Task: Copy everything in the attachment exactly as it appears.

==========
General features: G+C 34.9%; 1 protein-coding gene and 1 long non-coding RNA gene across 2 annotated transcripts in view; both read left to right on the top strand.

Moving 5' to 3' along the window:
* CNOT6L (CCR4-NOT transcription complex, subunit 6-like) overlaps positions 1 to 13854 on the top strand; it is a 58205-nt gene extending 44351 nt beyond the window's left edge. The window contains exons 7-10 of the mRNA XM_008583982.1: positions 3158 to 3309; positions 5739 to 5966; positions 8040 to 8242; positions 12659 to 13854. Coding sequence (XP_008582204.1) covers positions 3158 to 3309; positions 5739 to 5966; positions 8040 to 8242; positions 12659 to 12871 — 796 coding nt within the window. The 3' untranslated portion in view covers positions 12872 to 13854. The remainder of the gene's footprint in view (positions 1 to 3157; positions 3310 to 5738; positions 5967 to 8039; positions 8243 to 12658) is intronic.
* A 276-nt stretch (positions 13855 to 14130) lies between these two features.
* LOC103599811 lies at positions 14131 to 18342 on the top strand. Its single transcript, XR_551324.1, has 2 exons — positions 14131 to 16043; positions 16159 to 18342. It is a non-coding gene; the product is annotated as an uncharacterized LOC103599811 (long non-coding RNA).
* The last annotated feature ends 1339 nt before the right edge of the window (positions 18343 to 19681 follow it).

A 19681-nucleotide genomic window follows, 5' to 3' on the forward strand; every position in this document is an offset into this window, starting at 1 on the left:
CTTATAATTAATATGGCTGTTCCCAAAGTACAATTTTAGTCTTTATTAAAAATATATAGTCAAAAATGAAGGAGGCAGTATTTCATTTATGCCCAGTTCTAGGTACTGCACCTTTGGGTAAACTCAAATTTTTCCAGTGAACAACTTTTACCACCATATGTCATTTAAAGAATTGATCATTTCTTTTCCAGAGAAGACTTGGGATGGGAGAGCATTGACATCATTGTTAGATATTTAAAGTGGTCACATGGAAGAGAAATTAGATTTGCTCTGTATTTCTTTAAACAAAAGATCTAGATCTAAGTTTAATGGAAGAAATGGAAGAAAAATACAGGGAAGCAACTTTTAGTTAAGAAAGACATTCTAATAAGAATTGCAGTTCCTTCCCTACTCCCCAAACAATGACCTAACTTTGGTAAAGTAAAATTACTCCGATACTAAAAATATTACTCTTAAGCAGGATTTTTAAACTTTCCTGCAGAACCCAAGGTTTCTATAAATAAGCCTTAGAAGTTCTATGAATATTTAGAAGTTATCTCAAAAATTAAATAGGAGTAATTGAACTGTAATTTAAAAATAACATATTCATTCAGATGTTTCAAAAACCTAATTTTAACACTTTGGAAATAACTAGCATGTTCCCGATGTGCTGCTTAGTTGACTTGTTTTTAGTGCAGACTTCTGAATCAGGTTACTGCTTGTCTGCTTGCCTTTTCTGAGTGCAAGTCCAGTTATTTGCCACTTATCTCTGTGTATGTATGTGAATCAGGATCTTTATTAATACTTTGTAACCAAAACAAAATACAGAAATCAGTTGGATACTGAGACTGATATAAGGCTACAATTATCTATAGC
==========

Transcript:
General features: G+C 34.9%; 1 protein-coding gene and 1 long non-coding RNA gene across 2 annotated transcripts in view; both read left to right on the top strand.

Moving 5' to 3' along the window:
* CNOT6L (CCR4-NOT transcription complex, subunit 6-like) overlaps positions 1 to 13854 on the top strand; it is a 58205-nt gene extending 44351 nt beyond the window's left edge. The window contains exons 7-10 of the mRNA XM_008583982.1: positions 3158 to 3309; positions 5739 to 5966; positions 8040 to 8242; positions 12659 to 13854. Coding sequence (XP_008582204.1) covers positions 3158 to 3309; positions 5739 to 5966; positions 8040 to 8242; positions 12659 to 12871 — 796 coding nt within the window. The 3' untranslated portion in view covers positions 12872 to 13854. The remainder of the gene's footprint in view (positions 1 to 3157; positions 3310 to 5738; positions 5967 to 8039; positions 8243 to 12658) is intronic.
* A 276-nt stretch (positions 13855 to 14130) lies between these two features.
* LOC103599811 lies at positions 14131 to 18342 on the top strand. Its single transcript, XR_551324.1, has 2 exons — positions 14131 to 16043; positions 16159 to 18342. It is a non-coding gene; the product is annotated as an uncharacterized LOC103599811 (long non-coding RNA).
* The last annotated feature ends 1339 nt before the right edge of the window (positions 18343 to 19681 follow it).

A 19681-nucleotide genomic window follows, 5' to 3' on the forward strand; every position in this document is an offset into this window, starting at 1 on the left:
CTTATAATTAATATGGCTGTTCCCAAAGTACAATTTTAGTCTTTATTAAAAATATATAGTCAAAAATGAAGGAGGCAGTATTTCATTTATGCCCAGTTCTAGGTACTGCACCTTTGGGTAAACTCAAATTTTTCCAGTGAACAACTTTTACCACCATATGTCATTTAAAGAATTGATCATTTCTTTTCCAGAGAAGACTTGGGATGGGAGAGCATTGACATCATTGTTAGATATTTAAAGTGGTCACATGGAAGAGAAATTAGATTTGCTCTGTATTTCTTTAAACAAAAGATCTAGATCTAAGTTTAATGGAAGAAATGGAAGAAAAATACAGGGAAGCAACTTTTAGTTAAGAAAGACATTCTAATAAGAATTGCAGTTCCTTCCCTACTCCCCAAACAATGACCTAACTTTGGTAAAGTAAAATTACTCCGATACTAAAAATATTACTCTTAAGCAGGATTTTTAAACTTTCCTGCAGAACCCAAGGTTTCTATAAATAAGCCTTAGAAGTTCTATGAATATTTAGAAGTTATCTCAAAAATTAAATAGGAGTAATTGAACTGTAATTTAAAAATAACATATTCATTCAGATGTTTCAAAAACCTAATTTTAACACTTTGGAAATAACTAGCATGTTCCCGATGTGCTGCTTAGTTGACTTGTTTTTAGTGCAGACTTCTGAATCAGGTTACTGCTTGTCTGCTTGCCTTTTCTGAGTGCAAGTCCAGTTATTTGCCACTTATCTCTGTGTATGTATGTGAATCAGGATCTTTATTAATACTTTGTAACCAAAACAAAATACAGAAATCAGTTGGATACTGAGACTGATATAAGGCTACAATTATCTATAGC